In Sunday School today I stumbled across a familiar phrase in an unexpected place. I recognized the wording from the LDS scripture passage D&C 89:18, but here I was reading it in Proverbs 3:8: “It shall be health to thy navel, and marrow to thy bones.”
In both places, it is given as a blessing coupled with a commandment. This spurred me on to a wider study of the Word of Wisdom1 and the promises it offers for obedience to its principles. As it happens, each of the Word of Wisdom promises can be found in the Bible with no apparent connection to any health regulations.
The Word of Wisdom promises
Here are the direct promises attached to the Word of Wisdom as listed in D&C 89:18–21:
And all saints who remember to keep and do these sayings, walking in obedience to the commandments, shall receive health in their navel and marrow to their bones; and shall find wisdom and great treasures of knowledge, even hidden treasures; and shall run and not be weary, and shall walk and not faint. And I, the Lord, give unto them a promise, that the destroying angel shall pass by them, as the children of Israel, and not slay them. Amen.
The same promises in the Bible
Here are some alternate means of obtaining the same promises in the Old and New Testaments:
Be not wise in thine own eyes: fear the LORD, and depart from evil. It shall be health to thy navel, and marrow to thy bones. (Proverbs 3:7-8, emphasis added)
For I would that ye knew what great conflict I have for you, and for them at Laodicea, and for as many as have not seen my face in the flesh; that their hearts might be comforted, being knit together in love, and unto all riches of the full assurance of understanding, to the acknowledgement of the mystery of God, and of the Father, and of Christ; in whom are hid all the treasures of wisdom and knowledge. (Colossians 2:1-3, emphasis added)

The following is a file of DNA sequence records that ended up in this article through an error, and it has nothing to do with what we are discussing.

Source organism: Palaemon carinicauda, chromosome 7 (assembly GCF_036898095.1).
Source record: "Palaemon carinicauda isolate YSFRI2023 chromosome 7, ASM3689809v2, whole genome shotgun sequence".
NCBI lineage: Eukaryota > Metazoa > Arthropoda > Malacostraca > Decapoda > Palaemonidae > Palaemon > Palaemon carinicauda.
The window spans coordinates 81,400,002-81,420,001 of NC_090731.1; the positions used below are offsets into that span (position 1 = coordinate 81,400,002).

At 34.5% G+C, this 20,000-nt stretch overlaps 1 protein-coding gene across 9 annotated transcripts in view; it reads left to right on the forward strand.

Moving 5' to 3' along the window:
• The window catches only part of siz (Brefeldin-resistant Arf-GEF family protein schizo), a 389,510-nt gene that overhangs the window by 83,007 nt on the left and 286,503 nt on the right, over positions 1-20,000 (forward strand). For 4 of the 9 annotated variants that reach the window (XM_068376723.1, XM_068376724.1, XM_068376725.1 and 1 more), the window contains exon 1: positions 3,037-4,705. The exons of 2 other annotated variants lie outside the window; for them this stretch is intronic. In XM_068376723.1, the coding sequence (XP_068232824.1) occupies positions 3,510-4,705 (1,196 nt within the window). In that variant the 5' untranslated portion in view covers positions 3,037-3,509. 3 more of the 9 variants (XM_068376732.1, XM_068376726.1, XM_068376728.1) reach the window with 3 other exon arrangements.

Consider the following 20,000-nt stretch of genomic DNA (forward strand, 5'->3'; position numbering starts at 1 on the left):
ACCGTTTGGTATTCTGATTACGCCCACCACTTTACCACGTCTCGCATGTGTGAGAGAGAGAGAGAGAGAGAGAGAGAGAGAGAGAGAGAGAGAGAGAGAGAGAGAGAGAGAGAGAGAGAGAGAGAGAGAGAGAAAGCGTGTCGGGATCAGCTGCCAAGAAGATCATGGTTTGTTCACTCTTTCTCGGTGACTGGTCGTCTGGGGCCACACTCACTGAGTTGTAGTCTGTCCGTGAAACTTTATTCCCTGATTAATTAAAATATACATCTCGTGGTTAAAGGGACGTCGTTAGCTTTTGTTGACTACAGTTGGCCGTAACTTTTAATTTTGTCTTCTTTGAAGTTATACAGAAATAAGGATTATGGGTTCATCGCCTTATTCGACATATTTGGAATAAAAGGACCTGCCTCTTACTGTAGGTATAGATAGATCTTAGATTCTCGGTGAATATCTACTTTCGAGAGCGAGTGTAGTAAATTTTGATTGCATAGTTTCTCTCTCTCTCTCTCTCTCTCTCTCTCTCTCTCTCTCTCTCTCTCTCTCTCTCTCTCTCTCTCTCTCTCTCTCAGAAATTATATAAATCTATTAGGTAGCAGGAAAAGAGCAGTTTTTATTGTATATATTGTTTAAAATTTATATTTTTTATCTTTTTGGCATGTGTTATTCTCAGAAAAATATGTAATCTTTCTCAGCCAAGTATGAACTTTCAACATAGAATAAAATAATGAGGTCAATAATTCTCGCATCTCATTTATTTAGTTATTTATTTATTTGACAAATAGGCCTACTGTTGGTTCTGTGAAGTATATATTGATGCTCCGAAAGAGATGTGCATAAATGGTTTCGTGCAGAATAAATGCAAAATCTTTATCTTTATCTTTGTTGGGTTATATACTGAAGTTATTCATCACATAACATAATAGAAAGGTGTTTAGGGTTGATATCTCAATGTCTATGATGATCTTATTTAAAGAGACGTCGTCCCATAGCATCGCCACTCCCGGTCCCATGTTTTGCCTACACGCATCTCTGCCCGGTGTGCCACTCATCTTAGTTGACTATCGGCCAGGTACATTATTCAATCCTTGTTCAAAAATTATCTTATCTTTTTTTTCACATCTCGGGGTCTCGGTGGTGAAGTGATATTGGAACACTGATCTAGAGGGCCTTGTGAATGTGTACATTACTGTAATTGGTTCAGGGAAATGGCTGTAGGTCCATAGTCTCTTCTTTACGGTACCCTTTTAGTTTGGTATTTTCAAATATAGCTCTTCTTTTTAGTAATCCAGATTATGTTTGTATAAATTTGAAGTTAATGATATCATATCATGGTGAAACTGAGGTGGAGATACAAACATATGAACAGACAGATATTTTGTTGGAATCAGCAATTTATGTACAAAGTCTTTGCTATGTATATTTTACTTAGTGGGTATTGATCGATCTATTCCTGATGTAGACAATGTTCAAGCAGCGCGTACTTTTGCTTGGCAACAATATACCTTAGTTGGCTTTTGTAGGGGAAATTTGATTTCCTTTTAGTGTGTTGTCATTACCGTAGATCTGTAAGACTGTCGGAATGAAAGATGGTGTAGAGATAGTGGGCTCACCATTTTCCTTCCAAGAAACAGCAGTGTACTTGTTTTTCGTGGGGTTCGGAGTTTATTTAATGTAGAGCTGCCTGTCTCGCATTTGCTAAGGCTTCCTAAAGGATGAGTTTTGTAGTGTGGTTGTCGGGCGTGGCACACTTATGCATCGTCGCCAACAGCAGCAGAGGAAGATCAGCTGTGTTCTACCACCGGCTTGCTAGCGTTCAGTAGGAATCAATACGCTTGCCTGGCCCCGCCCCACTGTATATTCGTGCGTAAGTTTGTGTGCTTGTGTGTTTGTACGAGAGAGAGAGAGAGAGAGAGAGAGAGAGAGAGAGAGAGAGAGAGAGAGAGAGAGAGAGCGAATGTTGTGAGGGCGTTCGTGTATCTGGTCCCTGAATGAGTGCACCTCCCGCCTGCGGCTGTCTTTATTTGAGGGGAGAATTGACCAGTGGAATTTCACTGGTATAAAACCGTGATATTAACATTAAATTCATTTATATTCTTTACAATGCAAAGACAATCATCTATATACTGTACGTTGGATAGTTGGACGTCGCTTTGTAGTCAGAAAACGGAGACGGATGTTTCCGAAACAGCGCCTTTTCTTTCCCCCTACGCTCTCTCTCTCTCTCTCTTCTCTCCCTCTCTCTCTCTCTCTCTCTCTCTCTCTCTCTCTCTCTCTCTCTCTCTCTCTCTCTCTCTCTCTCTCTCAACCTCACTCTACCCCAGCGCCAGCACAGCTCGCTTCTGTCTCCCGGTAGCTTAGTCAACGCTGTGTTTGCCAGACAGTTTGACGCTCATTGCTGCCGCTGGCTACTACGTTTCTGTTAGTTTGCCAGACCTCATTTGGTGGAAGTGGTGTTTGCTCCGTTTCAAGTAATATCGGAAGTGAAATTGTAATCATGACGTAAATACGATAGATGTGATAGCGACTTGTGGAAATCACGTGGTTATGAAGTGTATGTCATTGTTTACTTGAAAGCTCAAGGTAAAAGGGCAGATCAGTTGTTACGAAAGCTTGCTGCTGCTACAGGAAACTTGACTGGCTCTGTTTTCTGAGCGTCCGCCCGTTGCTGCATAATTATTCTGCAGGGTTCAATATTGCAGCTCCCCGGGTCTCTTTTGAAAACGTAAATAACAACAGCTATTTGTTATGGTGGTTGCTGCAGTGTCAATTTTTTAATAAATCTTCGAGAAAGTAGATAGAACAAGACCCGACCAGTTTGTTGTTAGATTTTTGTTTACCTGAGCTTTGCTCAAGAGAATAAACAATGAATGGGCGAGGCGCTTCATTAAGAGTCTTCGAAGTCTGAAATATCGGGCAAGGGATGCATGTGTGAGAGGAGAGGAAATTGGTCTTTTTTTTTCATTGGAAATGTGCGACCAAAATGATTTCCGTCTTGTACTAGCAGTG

But they that wait upon the LORD shall renew their strength; they shall mount up with wings as eagles; they shall run, and not be weary; and they shall walk, and not faint. (Isaiah 40:31, emphasis added)
Then Moses called for all the elders of Israel, and said unto them, Draw out and take you a lamb according to your families, and kill the passover. And ye shall take a bunch of hyssop, and dip it in the blood that is in the bason, and strike the lintel and the two side posts with the blood that is in the bason; and none of you shall go out at the door of his house until the morning. For the LORD will pass through to smite the Egyptians; and when he seeth the blood upon the lintel, and on the two side posts, the LORD will pass over the door, and will not suffer the destroyer to come in unto your houses to smite you. (Exodus 12:21-23, emphasis added)
As I read them, all of these promises are connected to various forms of faith or trust in the Lord, especially the last one in connection with the idea of Christ being our passover lamb according to 1 Cor. 5:7.
What does this mean?
Believing as I do that Joseph Smith was either a great deceiver or was himself deceived, it would be easy for me to jump to the conclusion that he (or whoever had deceived him) was trying to replace trust in Jesus with adherence to health regulations, something that is patently dangerous when you consider Paul’s counsel in Colossians 2:16-23.
I hate jumping to conclusions, though, and would much rather give people the benefit of the doubt, so let’s think about this critically for a moment. We should all be familiar with the famous passage in D&C 130:20, which states, “There is a law, irrevocably decreed in heaven before the foundations of this world, upon which all blessings are predicated—And when we obtain any blessing from God, it is by obedience to that law upon which it is predicated.”
In light of the above, I’d like to ask some open-ended, honest questions about this passage and the LDS belief regarding it: Is there a one-to-one relationship between these blessings and the laws upon which they are predicated? Could there be multiple laws leading to the same blessings? If so, would I need to keep all the laws in order to reap the blessing, or would only keeping one or the other be sufficient? These questions may seem nit-picky, but I think they deserve some serious thought. Whether you are LDS or not, I’m very interested to hear your views.